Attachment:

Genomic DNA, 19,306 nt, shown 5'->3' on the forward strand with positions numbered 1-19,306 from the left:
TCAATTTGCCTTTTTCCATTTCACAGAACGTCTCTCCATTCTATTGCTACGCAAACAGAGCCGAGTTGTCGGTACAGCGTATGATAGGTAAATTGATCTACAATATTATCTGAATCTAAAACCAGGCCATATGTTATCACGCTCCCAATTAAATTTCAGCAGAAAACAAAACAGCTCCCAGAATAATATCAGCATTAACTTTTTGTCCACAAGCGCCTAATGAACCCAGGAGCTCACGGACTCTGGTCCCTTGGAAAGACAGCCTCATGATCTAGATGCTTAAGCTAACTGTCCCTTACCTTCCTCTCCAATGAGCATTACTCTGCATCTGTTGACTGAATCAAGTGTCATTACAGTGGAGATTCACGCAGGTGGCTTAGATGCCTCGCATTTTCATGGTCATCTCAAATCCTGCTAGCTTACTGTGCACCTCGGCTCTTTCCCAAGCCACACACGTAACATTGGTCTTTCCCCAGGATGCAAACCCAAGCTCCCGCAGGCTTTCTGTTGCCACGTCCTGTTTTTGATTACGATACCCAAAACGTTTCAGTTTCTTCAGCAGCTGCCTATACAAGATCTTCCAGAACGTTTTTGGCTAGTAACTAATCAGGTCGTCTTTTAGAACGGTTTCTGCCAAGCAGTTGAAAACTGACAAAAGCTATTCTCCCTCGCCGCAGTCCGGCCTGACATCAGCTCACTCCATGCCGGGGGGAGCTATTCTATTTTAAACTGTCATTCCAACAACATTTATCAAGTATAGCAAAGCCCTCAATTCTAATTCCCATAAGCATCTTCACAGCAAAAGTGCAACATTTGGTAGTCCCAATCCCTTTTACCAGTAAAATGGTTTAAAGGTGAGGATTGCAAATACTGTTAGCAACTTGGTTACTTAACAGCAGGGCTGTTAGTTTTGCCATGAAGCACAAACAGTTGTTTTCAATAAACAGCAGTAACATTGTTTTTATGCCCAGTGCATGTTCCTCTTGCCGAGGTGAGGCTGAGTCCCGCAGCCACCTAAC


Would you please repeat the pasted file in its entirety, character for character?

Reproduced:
Genomic DNA, 19,306 nt, shown 5'->3' on the forward strand with positions numbered 1-19,306 from the left:
TCAATTTGCCTTTTTCCATTTCACAGAACGTCTCTCCATTCTATTGCTACGCAAACAGAGCCGAGTTGTCGGTACAGCGTATGATAGGTAAATTGATCTACAATATTATCTGAATCTAAAACCAGGCCATATGTTATCACGCTCCCAATTAAATTTCAGCAGAAAACAAAACAGCTCCCAGAATAATATCAGCATTAACTTTTTGTCCACAAGCGCCTAATGAACCCAGGAGCTCACGGACTCTGGTCCCTTGGAAAGACAGCCTCATGATCTAGATGCTTAAGCTAACTGTCCCTTACCTTCCTCTCCAATGAGCATTACTCTGCATCTGTTGACTGAATCAAGTGTCATTACAGTGGAGATTCACGCAGGTGGCTTAGATGCCTCGCATTTTCATGGTCATCTCAAATCCTGCTAGCTTACTGTGCACCTCGGCTCTTTCCCAAGCCACACACGTAACATTGGTCTTTCCCCAGGATGCAAACCCAAGCTCCCGCAGGCTTTCTGTTGCCACGTCCTGTTTTTGATTACGATACCCAAAACGTTTCAGTTTCTTCAGCAGCTGCCTATACAAGATCTTCCAGAACGTTTTTGGCTAGTAACTAATCAGGTCGTCTTTTAGAACGGTTTCTGCCAAGCAGTTGAAAACTGACAAAAGCTATTCTCCCTCGCCGCAGTCCGGCCTGACATCAGCTCACTCCATGCCGGGGGGAGCTATTCTATTTTAAACTGTCATTCCAACAACATTTATCAAGTATAGCAAAGCCCTCAATTCTAATTCCCATAAGCATCTTCACAGCAAAAGTGCAACATTTGGTAGTCCCAATCCCTTTTACCAGTAAAATGGTTTAAAGGTGAGGATTGCAAATACTGTTAGCAACTTGGTTACTTAACAGCAGGGCTGTTAGTTTTGCCATGAAGCACAAACAGTTGTTTTCAATAAACAGCAGTAACATTGTTTTTATGCCCAGTGCATGTTCCTCTTGCCGAGGTGAGGCTGAGTCCCGCAGCCACCTAAC